As Peters had discovered, Zatopek was an excellent conversationalist. One British athlete complained that he “never shut up”. He spoke six languages, and made more friends actually during races than most athletes did when socialising. He entertained himself for much of the second half of that 1952 marathon by chatting with a car full of photographers, and afterwards declared that “the marathon is a very boring race”.
Had the intelligence with which he planned and executed his races and accumulated foreign languages been more evident at school, Zatopek’s life – and the history of distance running – might have been very different. His ambition to become a teacher was thwarted by his own academic failings, and instead he considered himself fortunate to get an apprenticeship at the Bata shoe factory in Zlin, which also allowed him to continue his education in night classes. It was 1936, and he was 14.
Every year on the second Sunday in May, a race was held through the streets of Zlin, which Zatopek studiously avoided. “After all there were boys from all over the republic there, and some of them were very talented,” he said. “It was no place for me.” But when he was 18 his tutor ordered him to take part. Zatopek claimed he was ill but the tutor called his bluff and sent him to a doctor. Given a clean bill of health, he had little choice but to line up for the event. “I was angry,” he later recalled. “At this age you feel you are an adult and shouldn’t be compelled to do such things. But I had to and I thought: ‘Right, I’ll show him.’”
Zatopek came second and was invited to join the local athletic club, where he developed his own training regime that combined sprints and longer runs, based loosely on what he had read about the great Finn Paavo Nurmi. “Running is easily understandable: you must be fast enough and you must have enough endurance,” he said. “So you run fast for speed and repeat it many times for endurance.”
At the end of the war he joined the Czech army, who gradually gave him the freedom to spend more time training. By 1948 an average day included five 200m sprints, 20 400m runs, then five more 200m sprints. When this was successful he pushed himself harder – he did 50 400m runs, then 60, then 70. He discovered that the harder he worked in training the faster he ran on the track, so in the buildup to one record attempt he pushed himself to 100 400m runs a day – 50 in the morning, and another 50 in the afternoon, adding up to nearly 25 miles a day, with a couple of miles of sprints thrown in for good measure. “It is at the borders of pain and suffering that the men are separated from the boys,” he said.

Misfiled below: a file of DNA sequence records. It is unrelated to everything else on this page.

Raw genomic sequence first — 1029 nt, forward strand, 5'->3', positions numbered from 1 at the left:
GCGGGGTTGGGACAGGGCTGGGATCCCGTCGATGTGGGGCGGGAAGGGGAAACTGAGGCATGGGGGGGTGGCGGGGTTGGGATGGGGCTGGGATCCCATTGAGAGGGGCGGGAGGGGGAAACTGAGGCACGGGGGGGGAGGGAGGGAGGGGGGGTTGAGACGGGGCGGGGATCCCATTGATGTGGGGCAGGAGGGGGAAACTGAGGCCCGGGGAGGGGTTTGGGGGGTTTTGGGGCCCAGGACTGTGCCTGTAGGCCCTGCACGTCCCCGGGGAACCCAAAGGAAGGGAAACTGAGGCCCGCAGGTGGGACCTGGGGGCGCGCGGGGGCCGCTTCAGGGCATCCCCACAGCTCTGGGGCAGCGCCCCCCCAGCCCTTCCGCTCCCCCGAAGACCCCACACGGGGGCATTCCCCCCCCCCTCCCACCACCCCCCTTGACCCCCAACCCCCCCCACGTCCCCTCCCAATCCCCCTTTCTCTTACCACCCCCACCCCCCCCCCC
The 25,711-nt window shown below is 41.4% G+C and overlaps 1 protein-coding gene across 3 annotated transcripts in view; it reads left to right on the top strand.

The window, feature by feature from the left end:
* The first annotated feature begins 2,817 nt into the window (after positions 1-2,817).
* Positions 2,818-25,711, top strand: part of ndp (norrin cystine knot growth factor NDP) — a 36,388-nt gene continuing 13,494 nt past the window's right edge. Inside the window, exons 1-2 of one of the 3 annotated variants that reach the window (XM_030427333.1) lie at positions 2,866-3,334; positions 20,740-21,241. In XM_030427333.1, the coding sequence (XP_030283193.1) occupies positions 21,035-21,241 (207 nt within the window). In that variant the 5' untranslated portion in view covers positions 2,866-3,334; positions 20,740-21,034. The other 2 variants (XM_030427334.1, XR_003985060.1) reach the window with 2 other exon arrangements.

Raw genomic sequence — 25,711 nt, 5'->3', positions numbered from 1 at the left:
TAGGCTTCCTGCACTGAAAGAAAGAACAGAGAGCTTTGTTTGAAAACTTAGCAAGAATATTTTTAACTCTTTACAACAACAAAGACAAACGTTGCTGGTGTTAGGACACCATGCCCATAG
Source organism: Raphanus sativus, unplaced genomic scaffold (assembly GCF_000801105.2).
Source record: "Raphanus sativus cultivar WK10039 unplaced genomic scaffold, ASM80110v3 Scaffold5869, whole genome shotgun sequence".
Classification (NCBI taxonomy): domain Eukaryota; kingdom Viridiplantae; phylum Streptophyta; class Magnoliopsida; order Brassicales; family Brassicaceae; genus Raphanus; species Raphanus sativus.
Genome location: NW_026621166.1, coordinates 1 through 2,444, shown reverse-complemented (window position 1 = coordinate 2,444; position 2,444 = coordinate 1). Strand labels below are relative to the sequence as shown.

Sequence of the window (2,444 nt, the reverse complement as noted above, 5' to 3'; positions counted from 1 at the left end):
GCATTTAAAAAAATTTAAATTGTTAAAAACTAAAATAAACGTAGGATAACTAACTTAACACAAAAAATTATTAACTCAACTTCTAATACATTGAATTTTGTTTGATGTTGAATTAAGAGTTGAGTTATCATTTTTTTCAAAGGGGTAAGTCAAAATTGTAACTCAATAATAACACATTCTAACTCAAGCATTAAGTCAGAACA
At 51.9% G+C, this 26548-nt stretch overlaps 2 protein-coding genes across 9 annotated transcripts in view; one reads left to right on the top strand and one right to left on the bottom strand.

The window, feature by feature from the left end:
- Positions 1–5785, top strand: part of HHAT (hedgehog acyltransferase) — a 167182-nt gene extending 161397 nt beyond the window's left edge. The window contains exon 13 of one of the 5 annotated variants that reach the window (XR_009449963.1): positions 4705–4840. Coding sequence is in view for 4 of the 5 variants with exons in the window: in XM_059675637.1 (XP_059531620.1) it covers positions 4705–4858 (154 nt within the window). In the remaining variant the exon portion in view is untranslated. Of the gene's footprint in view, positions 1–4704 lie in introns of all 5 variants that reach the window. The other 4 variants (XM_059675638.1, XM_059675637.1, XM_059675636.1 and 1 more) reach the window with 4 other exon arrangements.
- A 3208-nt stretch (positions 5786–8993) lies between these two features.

In 1946 he competed in his first international race, an inter-Allied meet in Berlin. Stuck in Prague with no obvious way to get there he eventually decided to cycle, a 220-mile journey, and still won when he got there. “I started too fast,” he later recalled, “and the big crowd, maybe there is 60,000, they started to laugh. They thought I am crazy. Who is he, they are saying? He is crazy. Crazy. But I won this event, and it was a great inspiration for me.”
Encouraged, he redoubled his efforts over the following winter. He would run at night, carrying a torch. He would strap weights to his feet and then go cycling. He would make a cut-price treadmill by putting a layer of wet clothes at the bottom of his bath and running on them, one part athlete, one part washing machine. He ran in heavy army boots and embraced rain, ice and snow. “There is a great advantage in training under unfavourable conditions,” he said. “It is better to train under bad conditions, for the difference is then a tremendous relief in a race.”
His target became 5,000m gold at the 1948 Olympics in London. On 29 May, two months and one day before the Olympic final, Zatopek ran for the first time over 10,000m and found he was quite good at that as well. By the time he reached London his personal best was only 1.6sec outside the world record, and he had decided to compete over both distances.